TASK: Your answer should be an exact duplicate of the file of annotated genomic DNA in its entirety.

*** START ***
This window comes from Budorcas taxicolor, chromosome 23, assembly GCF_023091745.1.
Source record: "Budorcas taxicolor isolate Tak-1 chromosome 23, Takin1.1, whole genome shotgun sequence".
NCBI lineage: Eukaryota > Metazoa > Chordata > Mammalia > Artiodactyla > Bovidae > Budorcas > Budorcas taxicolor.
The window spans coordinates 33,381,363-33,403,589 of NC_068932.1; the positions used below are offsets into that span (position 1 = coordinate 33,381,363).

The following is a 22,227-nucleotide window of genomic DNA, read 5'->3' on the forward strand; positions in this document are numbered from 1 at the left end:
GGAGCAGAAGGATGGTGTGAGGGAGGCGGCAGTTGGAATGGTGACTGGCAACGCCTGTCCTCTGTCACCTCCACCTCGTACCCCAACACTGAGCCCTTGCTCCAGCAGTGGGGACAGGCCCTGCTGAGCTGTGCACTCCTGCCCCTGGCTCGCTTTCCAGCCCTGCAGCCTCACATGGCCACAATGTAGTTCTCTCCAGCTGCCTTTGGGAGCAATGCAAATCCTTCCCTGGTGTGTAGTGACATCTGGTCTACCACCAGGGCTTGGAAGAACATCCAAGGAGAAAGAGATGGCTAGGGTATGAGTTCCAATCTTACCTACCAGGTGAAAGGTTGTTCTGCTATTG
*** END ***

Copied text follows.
This window comes from Budorcas taxicolor, chromosome 23, assembly GCF_023091745.1.
Source record: "Budorcas taxicolor isolate Tak-1 chromosome 23, Takin1.1, whole genome shotgun sequence".
NCBI lineage: Eukaryota > Metazoa > Chordata > Mammalia > Artiodactyla > Bovidae > Budorcas > Budorcas taxicolor.
The window spans coordinates 33,381,363-33,403,589 of NC_068932.1; the positions used below are offsets into that span (position 1 = coordinate 33,381,363).

The following is a 22,227-nucleotide window of genomic DNA, read 5'->3' on the forward strand; positions in this document are numbered from 1 at the left end:
GGAGCAGAAGGATGGTGTGAGGGAGGCGGCAGTTGGAATGGTGACTGGCAACGCCTGTCCTCTGTCACCTCCACCTCGTACCCCAACACTGAGCCCTTGCTCCAGCAGTGGGGACAGGCCCTGCTGAGCTGTGCACTCCTGCCCCTGGCTCGCTTTCCAGCCCTGCAGCCTCACATGGCCACAATGTAGTTCTCTCCAGCTGCCTTTGGGAGCAATGCAAATCCTTCCCTGGTGTGTAGTGACATCTGGTCTACCACCAGGGCTTGGAAGAACATCCAAGGAGAAAGAGATGGCTAGGGTATGAGTTCCAATCTTACCTACCAGGTGAAAGGTTGTTCTGCTATTG